On top of that, the challenge dish, satay, had long been on my list of “Things I Love to Order in Restaurants and Should Try Making Myself.” I’m usually told that these savoury skewers originated in Indonesia, but they’re pretty much ubiquitous these days, and we were given a Thai-inspired recipe from a British cookbook. Talk about the effects of globalization! But I’m all for fusing and taking inspiration and ingredients from other cultures and regions – as long as it yields good food!

Speaking of borrowing ingredients from other regions, I learnt something that surprised me the other day: capers apparently originated in Central Asia. Which is weird, because they aren’t really used in Central Asian cuisine at all, to my knowledge. Also, it begs the question: is there anything in Italian cuisine that didn’t come from the Orient? :-P

And no, this has absolutely nothing to do with this month’s challenge, which didn’t include capers (good thing too, it sounds like a terrible combination). I’m just making chit-chat, filling up space – because the fact is, I really don’t have a whole lot to say about this challenge. I was woefully unimaginative, just followed the recipe, and I don’t even have a disaster or catastrophe to entertain you with. All I can tell you is that I ended up having a delicious meal.

Our hostess left us a lot of freedom when it came to preparation and ingredients. I made the satay shortly after coming home from vacation, perhaps the only time in my life when I found myself craving… chicken, of all things. Usually, I associate chicken with ordinary days: we often have it at least once a week, in some form or another. Chicken is what we make on days when we feel like cooking up something safe and familiar, or when we need a neutral base for stronger condiments or side-dishes – the chicken itself is rarely the focal point of the meal (except when it’s roasted whole). But on the day I did the challenge, I was returning from a flurry of restaurants and parties, having gorged on things like Wiener schnitzel, fish soup, foie gras, stuffed cabbage, sushi, Argentinean steak, oysters, gourmet cheese, beef tongue, garlic shrimp, sautéed duck, gougères,, and truffled scallops (not all at once, obviously). Pretty much everything except chicken. By then, I was actually missing this humble bird.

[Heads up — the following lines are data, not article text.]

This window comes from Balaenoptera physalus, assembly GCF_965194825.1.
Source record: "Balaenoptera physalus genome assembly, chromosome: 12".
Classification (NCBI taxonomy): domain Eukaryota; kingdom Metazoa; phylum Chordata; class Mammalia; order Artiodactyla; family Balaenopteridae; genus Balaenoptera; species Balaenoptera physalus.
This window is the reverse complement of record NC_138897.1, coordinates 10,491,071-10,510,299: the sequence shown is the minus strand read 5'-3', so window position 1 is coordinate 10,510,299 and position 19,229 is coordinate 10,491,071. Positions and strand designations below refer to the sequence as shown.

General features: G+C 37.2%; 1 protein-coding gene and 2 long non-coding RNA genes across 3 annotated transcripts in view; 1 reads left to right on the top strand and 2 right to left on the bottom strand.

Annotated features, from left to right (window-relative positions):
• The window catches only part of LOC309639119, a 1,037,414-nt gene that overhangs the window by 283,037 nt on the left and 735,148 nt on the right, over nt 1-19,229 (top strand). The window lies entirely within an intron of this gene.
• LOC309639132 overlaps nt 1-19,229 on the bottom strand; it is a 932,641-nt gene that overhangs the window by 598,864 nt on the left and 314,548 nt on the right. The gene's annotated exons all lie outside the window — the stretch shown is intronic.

So, chicken breast satay it was. I marinated the poultry slices for a couple of hours according to the recipe, adding a touch more fresh ginger and spices. Then I skewered them and broiled them in the oven. I slightly overcooked them, but they were still moist enough. And the marinade flavours were vibrant in every mouthful!

Of course, no satay is complete without a spicy peanut sauce. I’ve actually made this type of sauce very often, even though I had never made satay before: it goes well with spring rolls, and makes for a great stir-fry. This recipe was a little different from the one I normally turn to, with more kinds of spices. It was very tasty, a worthy alternative to my regular sauce – although it could have used a little more heat. I also had some homemade ponzu sauce leftover from a previous dinner. Ponzu is basically soy sauce with sake and yuzu (or lemon) juice. Even though it’s a typically Japanese sauce, I had a feeling it might go well with the Thai satay. And indeed, the slight acidity of the sauce complemented the sharpness of the ginger, and echoed with the lemon that was already present in the marinade.

And… that’s really all there is to report. It might have been more interesting to do as our hostess suggested: use a tougher cut of meat, marinate it for longer, and see how tender it comes out. But like I said: I really, really wanted chicken. I did consider using thighs instead of breasts, but the thighs seemed more difficult to slice into a proper satay-type shape. I just wasn’t feeling up to struggling with raw chicken any more than I had to.

So in the end, I got a very good meal out of it, and finally crossed satay off my “to-do” list. A great thank you to Cuppy for this tasty challenge! Please see the challenge recipe for yourself at the Daring Kitchen, and check the DC Blogroll to see the other participants’ mouth-watering dishes!

Thursday, January 7, 2010

Celebrating the Epiphany - Cocoa-Pear Royal Galette

Yesterday marked the official ending of the holiday season. Not just because everyone is back to work by now (even students), but because it was the Epiphany. Historically, January 6th is the celebration of the Three Magi’s visit to Bethlehem. But nowadays, for most people, it’s an excuse to eat a very special cake.